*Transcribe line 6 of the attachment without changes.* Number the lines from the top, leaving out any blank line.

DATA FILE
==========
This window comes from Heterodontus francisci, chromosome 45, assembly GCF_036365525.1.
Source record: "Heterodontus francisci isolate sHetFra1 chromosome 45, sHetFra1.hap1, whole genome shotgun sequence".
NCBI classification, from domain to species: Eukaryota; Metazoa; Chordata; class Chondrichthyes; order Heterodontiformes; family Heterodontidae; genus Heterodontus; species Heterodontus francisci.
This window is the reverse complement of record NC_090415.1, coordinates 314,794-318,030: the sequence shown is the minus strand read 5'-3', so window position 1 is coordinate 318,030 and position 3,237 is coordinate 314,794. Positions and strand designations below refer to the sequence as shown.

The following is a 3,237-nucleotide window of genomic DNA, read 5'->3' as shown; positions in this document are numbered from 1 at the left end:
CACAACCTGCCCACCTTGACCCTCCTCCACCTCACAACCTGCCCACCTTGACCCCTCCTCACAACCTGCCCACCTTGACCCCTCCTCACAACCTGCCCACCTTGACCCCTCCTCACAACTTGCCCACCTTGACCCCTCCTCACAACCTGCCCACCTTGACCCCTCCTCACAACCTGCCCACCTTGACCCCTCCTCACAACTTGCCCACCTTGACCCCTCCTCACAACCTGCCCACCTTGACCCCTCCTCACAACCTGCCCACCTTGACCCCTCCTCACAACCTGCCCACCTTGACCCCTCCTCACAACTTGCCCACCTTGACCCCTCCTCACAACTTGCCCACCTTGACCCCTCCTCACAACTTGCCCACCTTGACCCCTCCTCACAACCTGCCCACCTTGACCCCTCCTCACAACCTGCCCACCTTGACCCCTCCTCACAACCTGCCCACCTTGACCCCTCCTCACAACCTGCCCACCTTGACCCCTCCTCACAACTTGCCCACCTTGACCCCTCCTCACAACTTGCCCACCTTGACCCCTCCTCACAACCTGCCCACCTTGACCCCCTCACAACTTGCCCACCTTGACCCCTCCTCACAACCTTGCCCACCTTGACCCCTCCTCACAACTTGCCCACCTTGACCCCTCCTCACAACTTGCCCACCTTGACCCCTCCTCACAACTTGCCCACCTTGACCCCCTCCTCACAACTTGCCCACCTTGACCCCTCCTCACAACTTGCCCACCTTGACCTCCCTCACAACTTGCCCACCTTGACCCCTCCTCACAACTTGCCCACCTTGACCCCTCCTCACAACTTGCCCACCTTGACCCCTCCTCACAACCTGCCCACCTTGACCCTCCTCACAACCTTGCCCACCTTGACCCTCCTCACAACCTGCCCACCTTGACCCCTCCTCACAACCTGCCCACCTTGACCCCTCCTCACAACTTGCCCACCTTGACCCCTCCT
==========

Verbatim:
CACAACCTGCCCACCTTGACCCTCCTCCACCTCACAACCTGCCCACCTTGACCCCTCCTCACAACCTGCCCACCTTGACCCCTCCTCACAACCTGCCCACCTTGACCCCTCCTCACAACTTGCCCACCTTGACCCCTCCTCACAACCTGCCCACCTTGACCCCTCCTCACAACCTGCCCACCTTGACCCCTCCTCACAACTTGCCCACCTTGACCCCTCCTCACAACCTGCCCACCTTGACCCCTCCTCACAACCTGCCCACCTTGACCCCTCCTCACAACCTGCCCACCTTGACCCCTCCTCACAACTTGCCCACCTTGACCCCTCCTCACAACTTGCCCACCTTGACCCCTCCTCACAACTTGCCCACCTTGACCCCTCCTCACAACCTGCCCACCTTGACCCCTCCTCACAACCTGCCCACCTTGACCCCTCCTCACAACCTGCCCACCTTGACCCCTCCTCACAACCTGCCCACCTTGACCCCTCCTCACAACTTGCCCACCTTGACCCCTCCTCACAACTTGCCCACCTTGACCCCTCCTCACAACCTGCCCACCTTGACCCCCTCACAACTTGCCCACCTTGACCCCTCCTCACAACCTTGCCCACCTTGACCCCTCCTCACAACTTGCCCACCTTGACCCCTCCTCACAACTTGCCCACCTTGACCCCTCCTCACAACTTGCCCACCTTGACCCCCTCCTCACAACTTGCCCACCTTGACCCCTCCTCACAACTTGCCCACCTTGACCTCCCTCACAACTTGCCCACCTTGACCCCTCCTCACAACTTGCCCACCTTGACCCCTCCTCACAACTTGCCCACCTTGACCCCTCCTCACAACCTGCCCACCTTGACCCTCCTCACAACCTTGCCCACCTTGACCCTCCTCACAACCTGCCCACCTTGACCCCTCCTCACAACCTGCCCACCTTGACCCCTCCTCACAACTTGCCCACCTTGACCCCTCCT